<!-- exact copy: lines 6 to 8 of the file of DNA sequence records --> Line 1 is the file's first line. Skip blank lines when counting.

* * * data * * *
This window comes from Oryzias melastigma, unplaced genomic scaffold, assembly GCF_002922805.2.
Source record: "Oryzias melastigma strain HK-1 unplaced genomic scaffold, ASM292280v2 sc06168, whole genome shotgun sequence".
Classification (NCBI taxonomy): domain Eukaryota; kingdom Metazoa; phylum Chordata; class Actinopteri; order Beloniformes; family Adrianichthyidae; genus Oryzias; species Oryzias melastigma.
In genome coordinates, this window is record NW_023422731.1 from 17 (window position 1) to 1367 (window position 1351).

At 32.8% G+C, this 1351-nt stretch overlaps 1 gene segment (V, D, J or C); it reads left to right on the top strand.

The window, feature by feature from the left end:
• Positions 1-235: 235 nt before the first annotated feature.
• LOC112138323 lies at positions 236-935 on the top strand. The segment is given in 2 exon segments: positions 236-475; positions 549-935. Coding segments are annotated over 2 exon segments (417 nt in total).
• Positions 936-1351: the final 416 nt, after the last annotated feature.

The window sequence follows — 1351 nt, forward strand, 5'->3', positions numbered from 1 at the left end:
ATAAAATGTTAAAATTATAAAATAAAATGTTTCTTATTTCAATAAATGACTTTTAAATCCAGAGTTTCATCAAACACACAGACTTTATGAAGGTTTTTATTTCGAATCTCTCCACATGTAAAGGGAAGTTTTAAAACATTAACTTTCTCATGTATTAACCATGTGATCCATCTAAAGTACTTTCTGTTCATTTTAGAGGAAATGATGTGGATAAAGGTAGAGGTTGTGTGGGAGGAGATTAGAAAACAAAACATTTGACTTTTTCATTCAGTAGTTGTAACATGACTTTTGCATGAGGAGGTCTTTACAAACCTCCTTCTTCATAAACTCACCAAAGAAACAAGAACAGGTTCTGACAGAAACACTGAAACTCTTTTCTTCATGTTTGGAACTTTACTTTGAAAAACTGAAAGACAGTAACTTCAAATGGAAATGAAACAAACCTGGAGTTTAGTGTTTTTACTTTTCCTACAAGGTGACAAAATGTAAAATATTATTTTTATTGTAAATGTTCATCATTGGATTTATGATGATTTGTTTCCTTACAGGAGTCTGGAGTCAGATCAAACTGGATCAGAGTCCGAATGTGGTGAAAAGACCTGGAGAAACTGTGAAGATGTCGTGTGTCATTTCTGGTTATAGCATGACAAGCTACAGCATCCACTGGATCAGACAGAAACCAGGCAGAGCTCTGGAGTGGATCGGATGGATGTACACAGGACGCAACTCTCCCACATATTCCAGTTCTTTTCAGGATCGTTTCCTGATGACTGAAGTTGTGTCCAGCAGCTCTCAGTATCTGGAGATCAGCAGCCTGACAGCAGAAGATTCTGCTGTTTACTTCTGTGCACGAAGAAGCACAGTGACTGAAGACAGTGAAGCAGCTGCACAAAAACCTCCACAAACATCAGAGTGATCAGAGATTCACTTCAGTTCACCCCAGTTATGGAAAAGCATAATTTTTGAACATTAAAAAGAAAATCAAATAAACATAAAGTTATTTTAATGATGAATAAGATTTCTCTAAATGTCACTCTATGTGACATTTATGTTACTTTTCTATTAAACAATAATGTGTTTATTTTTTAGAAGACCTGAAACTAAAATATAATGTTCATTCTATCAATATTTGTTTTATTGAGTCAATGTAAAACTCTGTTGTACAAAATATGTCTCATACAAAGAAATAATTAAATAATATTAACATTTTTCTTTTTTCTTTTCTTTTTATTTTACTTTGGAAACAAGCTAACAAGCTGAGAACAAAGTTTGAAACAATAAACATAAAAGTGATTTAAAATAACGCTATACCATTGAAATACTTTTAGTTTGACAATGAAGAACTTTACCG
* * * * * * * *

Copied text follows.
The window, feature by feature from the left end:
• Positions 1-235: 235 nt before the first annotated feature.
• LOC112138323 lies at positions 236-935 on the top strand. The segment is given in 2 exon segments: positions 236-475; positions 549-935. Coding segments are annotated over 2 exon segments (417 nt in total).